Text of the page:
Are water and wastewater utilities energy hogs? Unfortunately, the answer is yes. The U.S. Environmental Protection Agency estimates that 3% of the national energy consumption, or approximately 56 billion kilowatt hours (kWh) is used for waste and wastewater services.
Faced with constantly increasing operating costs due to outdated equipment and increasing infrastructure demands, the water and wastewater industry is in search of cost-saving measures, and for many, a decrease in energy use is the primary target.
This comes as no surprise. Research shows that despite tight budgets, utilities spend about $4 billion per year on energy to pump, treat, deliver and collect water.
According to the EPA, the cost of running drinking water and wastewater systems can reach one-third of a municipality’s energy bill. Furthermore, the EPA estimates that if drinking water and wastewater systems reduced energy use by just 10% through cost-effective investments in energy efficiency, combined they would save about $400 million and 5 billion kWh annually. In addition, energy efficiency can also result in significant water savings.
Across the country, municipalities and facilities are encouraged to adopt technologies that not only meet environmental standards but also offer energy-efficient solutions. As a result, there are various programs, such as energy studies and capital incentives for installation of energy-efficient technology designed to assist facilities in making the right energy decisions.
For example, the New York State Energy Research and Development Authority offers financial assistance to municipalities to install new equipment that will result in increased energy efficiency in their water and wastewater treatment facilities.
Echoing this trend is the development of new energy-efficient technologies. Today, various technologies, equipment and operating techniques are available to help water and wastewater facilities lower their energy costs. And the industry has responded.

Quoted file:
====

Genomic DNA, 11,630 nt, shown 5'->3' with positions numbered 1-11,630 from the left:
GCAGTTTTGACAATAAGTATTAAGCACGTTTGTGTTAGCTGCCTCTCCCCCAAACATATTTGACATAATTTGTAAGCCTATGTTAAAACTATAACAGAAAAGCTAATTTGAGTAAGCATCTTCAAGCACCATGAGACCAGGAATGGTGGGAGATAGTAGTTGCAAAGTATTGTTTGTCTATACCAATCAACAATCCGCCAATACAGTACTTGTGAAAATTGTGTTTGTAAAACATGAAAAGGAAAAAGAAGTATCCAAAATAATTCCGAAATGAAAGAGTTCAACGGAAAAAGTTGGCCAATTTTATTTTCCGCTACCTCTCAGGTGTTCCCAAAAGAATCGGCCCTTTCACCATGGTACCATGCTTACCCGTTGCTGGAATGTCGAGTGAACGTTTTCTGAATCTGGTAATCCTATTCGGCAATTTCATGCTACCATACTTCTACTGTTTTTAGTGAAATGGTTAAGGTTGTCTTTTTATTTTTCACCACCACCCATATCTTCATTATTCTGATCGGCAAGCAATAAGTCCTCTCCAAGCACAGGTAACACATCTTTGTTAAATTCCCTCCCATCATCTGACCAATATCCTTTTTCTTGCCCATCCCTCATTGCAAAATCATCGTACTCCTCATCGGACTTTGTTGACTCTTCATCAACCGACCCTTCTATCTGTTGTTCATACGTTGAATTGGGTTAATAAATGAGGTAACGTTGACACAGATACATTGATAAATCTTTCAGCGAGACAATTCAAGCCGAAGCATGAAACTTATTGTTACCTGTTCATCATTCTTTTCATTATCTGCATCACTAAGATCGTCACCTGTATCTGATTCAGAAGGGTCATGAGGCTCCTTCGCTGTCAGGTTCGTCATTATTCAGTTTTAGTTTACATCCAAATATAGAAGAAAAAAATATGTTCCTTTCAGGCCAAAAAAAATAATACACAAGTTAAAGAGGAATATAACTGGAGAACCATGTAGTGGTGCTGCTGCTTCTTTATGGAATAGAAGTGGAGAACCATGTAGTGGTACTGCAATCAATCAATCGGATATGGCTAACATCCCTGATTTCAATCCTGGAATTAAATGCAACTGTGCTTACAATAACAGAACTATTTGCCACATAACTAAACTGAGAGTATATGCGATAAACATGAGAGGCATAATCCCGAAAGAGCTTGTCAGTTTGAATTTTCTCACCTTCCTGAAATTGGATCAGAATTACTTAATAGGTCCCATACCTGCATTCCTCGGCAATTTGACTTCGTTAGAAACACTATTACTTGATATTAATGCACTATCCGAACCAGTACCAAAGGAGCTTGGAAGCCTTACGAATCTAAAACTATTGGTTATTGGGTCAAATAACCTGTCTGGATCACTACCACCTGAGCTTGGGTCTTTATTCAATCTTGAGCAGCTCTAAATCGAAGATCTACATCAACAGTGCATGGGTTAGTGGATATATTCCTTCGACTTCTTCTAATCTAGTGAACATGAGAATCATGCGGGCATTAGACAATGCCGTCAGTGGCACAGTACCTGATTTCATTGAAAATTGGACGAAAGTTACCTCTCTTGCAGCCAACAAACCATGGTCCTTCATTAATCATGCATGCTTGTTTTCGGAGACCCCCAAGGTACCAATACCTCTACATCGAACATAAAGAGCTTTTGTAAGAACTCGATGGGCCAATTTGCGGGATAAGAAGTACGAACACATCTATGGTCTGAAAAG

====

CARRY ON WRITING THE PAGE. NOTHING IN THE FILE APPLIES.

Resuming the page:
Water & Wastes Digest, for example, has featured a number of case studies on how water and wastewater facilities facing major increases in energy costs have applied automation and instrumentation—variable frequency drives, programmable logic controllers, energy-efficient motors as well as heating and ventilation improvements—to reduce energy costs.
Although energy efficiency is clearly on the minds of water treatment professionals, in addition to promoting new energy-efficient technology and developing state programs to assist public water systems and wastewater treatment facilities to better manage their energy use, the industry must not underestimate the education factor.
While much is being done to promote the benefits of energy-efficient technologies, more importance should be placed on educating plant operators as to why implementing energy-efficient technologies are viable solutions to their overall cost challenges.
Energy-efficient improvements can be made by just about any water or wastewater facility, regardless of its size; however, the willingness of operators to learn about these new techniques and equipment will be required to achieve efficient energy use and yield substantial savings. Moreover, operators who are armed with this knowledge may be more effective in convincing those who hold the purse strings of the long-term benefits of energy-efficient upgrades.